The chairman of the State Duma’s international affairs committee, Leonid Slutsky, believes that the outcome of the Turkish referendum, in which the supporters of the presidential type of government gained the upper hand with a slight majority, will cause no harm to relations of partnership with Russia.



“Relations with Turkey are no easy ones, but they are unequivocally keynoted by partnership in the economy and politics. There are no reasons to doubt their future in the wake of the just-held referendum,” Slutsky told the media on Monday. He is certain that Russia and Turkey will maintain a constructive dialog in Astana over a settlement in Syria.


Slutsky said Russia respected the right of the Turkish people to determine their constitutional system.


“This is an internal affair of Turkey,” he said, adding that the narrow margin of victory achieved in the referendum by the supporters of presidential rule demonstrated the wide variety of opinions in Turkish society.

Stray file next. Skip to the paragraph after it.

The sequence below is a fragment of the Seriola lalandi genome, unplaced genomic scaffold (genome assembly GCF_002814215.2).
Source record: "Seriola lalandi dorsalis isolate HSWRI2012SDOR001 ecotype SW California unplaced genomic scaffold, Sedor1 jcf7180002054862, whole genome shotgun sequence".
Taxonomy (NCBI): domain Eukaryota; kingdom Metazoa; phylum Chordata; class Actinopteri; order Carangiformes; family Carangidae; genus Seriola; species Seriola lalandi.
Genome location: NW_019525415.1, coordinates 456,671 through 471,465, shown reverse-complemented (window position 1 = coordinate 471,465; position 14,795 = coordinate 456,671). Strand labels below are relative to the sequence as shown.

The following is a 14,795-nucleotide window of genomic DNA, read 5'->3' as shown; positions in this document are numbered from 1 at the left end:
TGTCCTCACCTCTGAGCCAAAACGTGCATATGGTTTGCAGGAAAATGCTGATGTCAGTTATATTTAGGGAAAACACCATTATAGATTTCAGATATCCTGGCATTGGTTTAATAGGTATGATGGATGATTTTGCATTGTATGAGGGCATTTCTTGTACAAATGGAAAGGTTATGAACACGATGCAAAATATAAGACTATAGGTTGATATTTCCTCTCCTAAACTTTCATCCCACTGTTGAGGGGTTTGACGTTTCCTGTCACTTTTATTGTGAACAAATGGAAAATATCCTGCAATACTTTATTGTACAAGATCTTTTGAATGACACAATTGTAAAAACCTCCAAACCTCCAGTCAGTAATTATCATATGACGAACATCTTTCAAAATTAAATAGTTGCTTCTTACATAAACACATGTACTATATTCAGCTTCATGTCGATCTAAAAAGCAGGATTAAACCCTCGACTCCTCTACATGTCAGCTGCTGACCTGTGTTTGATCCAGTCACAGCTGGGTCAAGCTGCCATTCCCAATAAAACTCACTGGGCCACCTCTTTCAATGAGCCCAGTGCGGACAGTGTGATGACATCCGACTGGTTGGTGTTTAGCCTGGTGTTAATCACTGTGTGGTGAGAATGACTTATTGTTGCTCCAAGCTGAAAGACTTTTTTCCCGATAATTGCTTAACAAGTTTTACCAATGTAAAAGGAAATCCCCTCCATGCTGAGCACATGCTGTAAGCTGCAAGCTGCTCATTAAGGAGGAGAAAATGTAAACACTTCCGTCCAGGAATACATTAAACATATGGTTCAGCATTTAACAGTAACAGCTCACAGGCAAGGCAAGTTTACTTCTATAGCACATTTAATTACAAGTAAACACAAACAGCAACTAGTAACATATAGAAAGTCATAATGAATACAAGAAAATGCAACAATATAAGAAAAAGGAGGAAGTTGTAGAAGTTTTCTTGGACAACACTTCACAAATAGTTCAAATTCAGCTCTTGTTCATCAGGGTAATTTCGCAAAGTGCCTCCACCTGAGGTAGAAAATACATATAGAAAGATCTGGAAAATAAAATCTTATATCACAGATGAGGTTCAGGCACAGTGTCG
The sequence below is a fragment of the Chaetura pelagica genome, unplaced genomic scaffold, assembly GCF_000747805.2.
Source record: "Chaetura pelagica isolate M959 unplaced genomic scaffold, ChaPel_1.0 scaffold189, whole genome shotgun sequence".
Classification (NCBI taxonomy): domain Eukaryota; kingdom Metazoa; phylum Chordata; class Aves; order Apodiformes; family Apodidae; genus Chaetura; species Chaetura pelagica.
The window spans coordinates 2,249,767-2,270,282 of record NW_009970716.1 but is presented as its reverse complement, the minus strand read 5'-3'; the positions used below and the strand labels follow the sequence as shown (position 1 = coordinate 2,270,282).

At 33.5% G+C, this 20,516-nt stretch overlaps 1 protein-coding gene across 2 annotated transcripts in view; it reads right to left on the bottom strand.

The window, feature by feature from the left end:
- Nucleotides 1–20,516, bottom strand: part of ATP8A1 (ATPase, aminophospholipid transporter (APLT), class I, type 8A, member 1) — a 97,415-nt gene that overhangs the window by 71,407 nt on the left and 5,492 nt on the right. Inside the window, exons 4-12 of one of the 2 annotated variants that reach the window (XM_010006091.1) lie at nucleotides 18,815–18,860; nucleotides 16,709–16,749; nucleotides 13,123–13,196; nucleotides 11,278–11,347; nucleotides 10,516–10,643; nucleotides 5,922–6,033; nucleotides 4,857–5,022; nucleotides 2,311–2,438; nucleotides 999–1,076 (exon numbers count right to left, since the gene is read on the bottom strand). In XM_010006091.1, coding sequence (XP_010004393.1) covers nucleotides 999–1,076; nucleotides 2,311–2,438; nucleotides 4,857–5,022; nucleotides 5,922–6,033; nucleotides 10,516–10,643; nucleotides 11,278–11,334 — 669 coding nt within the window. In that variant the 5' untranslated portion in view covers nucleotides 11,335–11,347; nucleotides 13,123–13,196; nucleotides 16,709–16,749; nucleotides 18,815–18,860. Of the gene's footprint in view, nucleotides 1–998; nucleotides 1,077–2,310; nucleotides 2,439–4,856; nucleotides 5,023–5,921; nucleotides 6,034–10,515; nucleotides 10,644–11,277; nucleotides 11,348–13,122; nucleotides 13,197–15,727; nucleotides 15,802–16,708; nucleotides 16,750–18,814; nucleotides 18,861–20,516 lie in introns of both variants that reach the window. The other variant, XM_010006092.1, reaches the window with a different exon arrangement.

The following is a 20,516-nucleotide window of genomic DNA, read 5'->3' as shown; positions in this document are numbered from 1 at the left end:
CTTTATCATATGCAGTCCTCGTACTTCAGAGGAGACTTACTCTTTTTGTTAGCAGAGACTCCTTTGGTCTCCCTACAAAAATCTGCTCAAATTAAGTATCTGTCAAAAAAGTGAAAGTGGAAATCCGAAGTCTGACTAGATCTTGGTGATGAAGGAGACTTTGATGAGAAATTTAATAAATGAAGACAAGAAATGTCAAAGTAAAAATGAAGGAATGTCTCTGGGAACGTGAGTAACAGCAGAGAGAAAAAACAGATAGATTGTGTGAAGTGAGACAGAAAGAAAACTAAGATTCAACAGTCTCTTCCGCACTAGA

“Support for the opposition from a number of European capitals indicates that the West finds the Turkish president’s growing powers worrisome,” Slutsky said.


In last Sunday’s referendum the supporters of amendments to the constitution gained the upper hand. According to early returns available after the counting of 99.9% of the votes 51.3% percent came out for changes to the country’s fundamental law. The turnout reached 86%. The constitutional changes will replace the country’s parliamentary type of government with a presidential one. The prime minister’s post is to be abolished. The president will gain the right to appoint the vice-president, government ministers and some members of the Board of Judges and Prosecutors.




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